Where you live and how close you are to wilderness areas may be consideration for concern. Last year on our 800- acre property here in Southeastern Oregon, we had two lion kills of Mule deer within 100 yards of our housing in a short time frame. Soon after the second kill a large 120+ pound plus female was struck and killed by a car at our ranch entrance. So, as the guy said, “We got ’em here baby!” I believe lions are like 6×7 400+ scoring elk — you are darn lucky if you ever see one in your whole lifetime — but it could happen.

I read every credible account I could find of lion attacks and they seem to carry a similarity in that, often, there is stunning violence of action at contact. The Nova Channel has documented a sequence of a full-grown lion attacking a fully-grown cow elk and, at the point of contact, the elk is knocked cleanly from its feet. There is enough documented record to safely state the head and neck of humans are often engaged at point of contact by the lion. Survivors often have severe puncture wounds and massive lacerations as would be expected by a predator of this size and power.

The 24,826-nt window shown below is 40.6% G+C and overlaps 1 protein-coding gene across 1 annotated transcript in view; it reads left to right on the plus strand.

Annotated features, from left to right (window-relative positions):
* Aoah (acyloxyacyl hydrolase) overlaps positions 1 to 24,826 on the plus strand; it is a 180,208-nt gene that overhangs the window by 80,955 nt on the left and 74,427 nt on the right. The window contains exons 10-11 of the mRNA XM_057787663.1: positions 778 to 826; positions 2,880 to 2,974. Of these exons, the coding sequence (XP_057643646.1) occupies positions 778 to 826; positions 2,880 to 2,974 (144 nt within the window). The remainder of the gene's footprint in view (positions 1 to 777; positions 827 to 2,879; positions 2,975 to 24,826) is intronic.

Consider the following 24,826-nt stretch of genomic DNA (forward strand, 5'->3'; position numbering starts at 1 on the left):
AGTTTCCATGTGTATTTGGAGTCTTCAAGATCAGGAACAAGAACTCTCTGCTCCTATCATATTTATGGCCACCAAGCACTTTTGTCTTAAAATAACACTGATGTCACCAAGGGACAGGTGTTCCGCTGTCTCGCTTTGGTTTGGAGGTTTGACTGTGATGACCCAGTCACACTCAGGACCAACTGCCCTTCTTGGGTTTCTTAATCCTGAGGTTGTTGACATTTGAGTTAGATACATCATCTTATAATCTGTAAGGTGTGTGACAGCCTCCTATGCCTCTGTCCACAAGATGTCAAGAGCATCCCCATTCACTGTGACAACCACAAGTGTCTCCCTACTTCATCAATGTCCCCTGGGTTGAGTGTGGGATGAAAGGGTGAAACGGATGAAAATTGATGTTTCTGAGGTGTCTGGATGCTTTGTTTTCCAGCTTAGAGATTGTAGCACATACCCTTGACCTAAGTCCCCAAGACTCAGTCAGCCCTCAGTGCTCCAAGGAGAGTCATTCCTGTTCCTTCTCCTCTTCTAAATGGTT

The act of walking, running or riding a bike for that matter is a lion magnet as the lion keys on movement. Make no mistake — the lion will attack with the kill in mind and it arguably plans to minimize its chances of being injured in return during the attack, hence the reason for the element of surprise — a.k.a. ambush — and violence of action at contact. The lion doesn’t plan on making a mistake, but its choices are simple, death in the attack or from starvation. When you catch, kill and eat to live, it casts a slightly different light on life compared to cruising through McDonalds for a burger.


Many options for carry are available. Pick what works best for you.
This waistband works well for Ms. Heidi and gives her a revolver with
lanyard and a cell phone — both potentially helpful items.

The Runner

I would suggest running with a partner like in swimming with a buddy. I would run without a stinking iPod shoved in my ears. Even though humans will probably not hear the lion stage for the attack, why not play the odds? I would carry a revolver as the fight will be muzzle contact and one might foul the slide on an auto pistol by contacting the body of the cat.